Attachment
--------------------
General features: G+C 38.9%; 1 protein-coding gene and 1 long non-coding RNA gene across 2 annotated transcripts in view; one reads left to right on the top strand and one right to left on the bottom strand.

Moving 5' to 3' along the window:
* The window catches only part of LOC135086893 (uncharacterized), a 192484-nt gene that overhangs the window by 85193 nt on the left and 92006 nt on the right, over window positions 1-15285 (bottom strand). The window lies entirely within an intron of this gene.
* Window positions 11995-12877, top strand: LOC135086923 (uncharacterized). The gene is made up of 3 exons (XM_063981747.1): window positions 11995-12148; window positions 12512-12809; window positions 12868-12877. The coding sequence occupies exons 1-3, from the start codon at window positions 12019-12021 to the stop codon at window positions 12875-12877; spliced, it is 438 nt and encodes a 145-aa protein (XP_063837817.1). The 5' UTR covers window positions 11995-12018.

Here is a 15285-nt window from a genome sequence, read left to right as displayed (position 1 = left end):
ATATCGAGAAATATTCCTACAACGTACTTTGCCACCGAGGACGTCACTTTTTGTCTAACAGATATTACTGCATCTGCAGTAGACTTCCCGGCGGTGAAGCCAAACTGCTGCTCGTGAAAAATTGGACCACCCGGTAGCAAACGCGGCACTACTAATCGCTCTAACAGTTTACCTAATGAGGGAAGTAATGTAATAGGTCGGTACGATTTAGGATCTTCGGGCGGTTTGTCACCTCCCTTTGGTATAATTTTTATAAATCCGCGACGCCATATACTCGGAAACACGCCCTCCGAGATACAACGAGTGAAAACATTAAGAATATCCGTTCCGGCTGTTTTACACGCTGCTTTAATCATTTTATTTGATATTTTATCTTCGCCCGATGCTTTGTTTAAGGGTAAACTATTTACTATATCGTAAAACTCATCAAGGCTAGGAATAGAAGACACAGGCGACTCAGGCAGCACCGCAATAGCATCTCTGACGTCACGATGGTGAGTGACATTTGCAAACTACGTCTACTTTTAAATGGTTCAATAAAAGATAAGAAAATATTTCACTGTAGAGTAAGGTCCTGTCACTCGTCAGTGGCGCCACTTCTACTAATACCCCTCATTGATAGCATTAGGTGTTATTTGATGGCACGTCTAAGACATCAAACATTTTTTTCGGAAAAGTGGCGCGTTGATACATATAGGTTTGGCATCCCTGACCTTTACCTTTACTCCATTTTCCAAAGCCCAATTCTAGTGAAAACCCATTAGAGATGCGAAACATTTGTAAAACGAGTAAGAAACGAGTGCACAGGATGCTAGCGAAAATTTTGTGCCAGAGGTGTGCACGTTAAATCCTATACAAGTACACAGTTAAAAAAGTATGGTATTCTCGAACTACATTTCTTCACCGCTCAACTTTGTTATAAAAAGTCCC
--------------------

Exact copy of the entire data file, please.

General features: G+C 38.9%; 1 protein-coding gene and 1 long non-coding RNA gene across 2 annotated transcripts in view; one reads left to right on the top strand and one right to left on the bottom strand.

Moving 5' to 3' along the window:
* The window catches only part of LOC135086893 (uncharacterized), a 192484-nt gene that overhangs the window by 85193 nt on the left and 92006 nt on the right, over window positions 1-15285 (bottom strand). The window lies entirely within an intron of this gene.
* Window positions 11995-12877, top strand: LOC135086923 (uncharacterized). The gene is made up of 3 exons (XM_063981747.1): window positions 11995-12148; window positions 12512-12809; window positions 12868-12877. The coding sequence occupies exons 1-3, from the start codon at window positions 12019-12021 to the stop codon at window positions 12875-12877; spliced, it is 438 nt and encodes a 145-aa protein (XP_063837817.1). The 5' UTR covers window positions 11995-12018.

Here is a 15285-nt window from a genome sequence, read left to right as displayed (position 1 = left end):
ATATCGAGAAATATTCCTACAACGTACTTTGCCACCGAGGACGTCACTTTTTGTCTAACAGATATTACTGCATCTGCAGTAGACTTCCCGGCGGTGAAGCCAAACTGCTGCTCGTGAAAAATTGGACCACCCGGTAGCAAACGCGGCACTACTAATCGCTCTAACAGTTTACCTAATGAGGGAAGTAATGTAATAGGTCGGTACGATTTAGGATCTTCGGGCGGTTTGTCACCTCCCTTTGGTATAATTTTTATAAATCCGCGACGCCATATACTCGGAAACACGCCCTCCGAGATACAACGAGTGAAAACATTAAGAATATCCGTTCCGGCTGTTTTACACGCTGCTTTAATCATTTTATTTGATATTTTATCTTCGCCCGATGCTTTGTTTAAGGGTAAACTATTTACTATATCGTAAAACTCATCAAGGCTAGGAATAGAAGACACAGGCGACTCAGGCAGCACCGCAATAGCATCTCTGACGTCACGATGGTGAGTGACATTTGCAAACTACGTCTACTTTTAAATGGTTCAATAAAAGATAAGAAAATATTTCACTGTAGAGTAAGGTCCTGTCACTCGTCAGTGGCGCCACTTCTACTAATACCCCTCATTGATAGCATTAGGTGTTATTTGATGGCACGTCTAAGACATCAAACATTTTTTTCGGAAAAGTGGCGCGTTGATACATATAGGTTTGGCATCCCTGACCTTTACCTTTACTCCATTTTCCAAAGCCCAATTCTAGTGAAAACCCATTAGAGATGCGAAACATTTGTAAAACGAGTAAGAAACGAGTGCACAGGATGCTAGCGAAAATTTTGTGCCAGAGGTGTGCACGTTAAATCCTATACAAGTACACAGTTAAAAAAGTATGGTATTCTCGAACTACATTTCTTCACCGCTCAACTTTGTTATAAAAAGTCCC